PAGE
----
Within a month, one of the pastors accepted a call to the local Pregnancy Resource Center, and left the church. “What was this?” I thought. I wanted to show how marvelously God would work in that church, and the first thing He did was take a pastor away. The other two pastors stayed, but all four of us kept meeting for prayer, and God started His work deep in our lives. Various aspects of our marriages were touched and healed; our pasts were dealt with; our devotional lives were deepened. One pastor’s teaching took on new perspective; the other pastor’s stomach problems disappeared as he rejoiced in not having to carry God’s load but just to be himself! The pregnancy resource ministry struggled awhile and then exploded nationally and internationally. God led Mission India into a whole new emphasis on prayer, out of which this book was born. The pastors’ church grew to be far more vital than it could have been under a man-made growth plan.
All of this reminds me of what a pastor said to me after I gave a message on praying according to the pattern of the Lord’s Prayer. I stressed that we should start as Jesus does, praying first that God’s name be hallowed and that people discover how great He is through His revealing names. The pastor remarked that, during the first year of his pastorate, his prayer life had been powerful but that, during the past nineteen years, it had been impotent. He decided, as he was listening, the difference was that during the first year he had prayed for God’s name to be glorified, but in the past nineteen he had prayed that God would bless his programs.More than ever, we need to be praying for families–for our own and for others in the church. In praying for our homes we need to start where Christ started in the Lord’s prayer. We are constantly prone to pray for solutions to family problems, and that can seem so hopeless. But consider instead–we should lift our eyes to the Father and pray that His name to glorified, His kingdom come, and His will be done…in our families, in whatever way He sees fit.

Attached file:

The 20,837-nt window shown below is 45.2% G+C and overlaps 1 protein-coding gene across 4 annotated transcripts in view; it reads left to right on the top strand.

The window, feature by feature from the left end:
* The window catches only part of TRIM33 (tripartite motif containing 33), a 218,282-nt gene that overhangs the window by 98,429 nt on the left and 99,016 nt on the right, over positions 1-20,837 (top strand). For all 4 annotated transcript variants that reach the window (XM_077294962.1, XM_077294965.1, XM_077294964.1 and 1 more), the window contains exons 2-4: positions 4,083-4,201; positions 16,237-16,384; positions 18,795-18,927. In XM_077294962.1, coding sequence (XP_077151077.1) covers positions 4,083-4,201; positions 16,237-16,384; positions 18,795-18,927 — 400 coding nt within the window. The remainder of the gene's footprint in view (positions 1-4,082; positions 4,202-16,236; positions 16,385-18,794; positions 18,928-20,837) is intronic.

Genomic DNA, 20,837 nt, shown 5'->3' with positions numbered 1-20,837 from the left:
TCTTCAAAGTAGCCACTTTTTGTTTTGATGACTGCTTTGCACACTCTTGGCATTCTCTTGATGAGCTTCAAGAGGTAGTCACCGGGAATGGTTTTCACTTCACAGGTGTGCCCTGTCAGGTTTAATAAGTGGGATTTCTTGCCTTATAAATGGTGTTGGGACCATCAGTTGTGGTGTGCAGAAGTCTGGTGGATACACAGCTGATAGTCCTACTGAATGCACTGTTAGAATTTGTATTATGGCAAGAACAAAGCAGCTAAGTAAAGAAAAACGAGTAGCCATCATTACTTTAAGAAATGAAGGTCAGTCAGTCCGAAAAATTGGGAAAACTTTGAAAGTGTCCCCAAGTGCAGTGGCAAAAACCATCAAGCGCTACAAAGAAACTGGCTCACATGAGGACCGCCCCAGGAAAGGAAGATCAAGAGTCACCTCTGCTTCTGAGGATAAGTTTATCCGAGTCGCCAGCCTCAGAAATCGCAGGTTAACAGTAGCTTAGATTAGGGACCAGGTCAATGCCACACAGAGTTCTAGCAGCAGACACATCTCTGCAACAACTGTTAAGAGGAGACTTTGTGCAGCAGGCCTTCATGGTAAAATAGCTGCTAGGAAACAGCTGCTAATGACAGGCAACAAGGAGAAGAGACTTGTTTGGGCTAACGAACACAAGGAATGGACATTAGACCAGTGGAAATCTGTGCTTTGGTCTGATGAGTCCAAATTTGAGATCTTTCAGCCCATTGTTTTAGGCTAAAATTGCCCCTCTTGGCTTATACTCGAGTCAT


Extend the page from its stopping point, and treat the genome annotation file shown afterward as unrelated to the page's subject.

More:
Praying can become so dusty-dry and boring when all we do is concentrate on our problems. We must rather concentrate on God’s name, kingdom, and will, affirming that He will work toward those great goals in all the family challenges we might face.

You’ll be amazed at what will happen. God’s will is going to be done, and hope will come.

The Foolishness of “Pluck and Plop” Evangelism

Have you heard of “pluck and plop” evangelism? It’s the most common form of evangelism practiced in the West. It’s also the main reason not a single county in America showed a net increase in Christians in the past thirty years–despite all our “frantic” attempts to share the Gospel. We practice “pluck and plop” evangelism instead of “flip and flow.” We concentrate on winning individuals to Christ, attempting to pluck them out of their natural neighborhoods and to plop them into our “mission compound,” thus sterilizing them.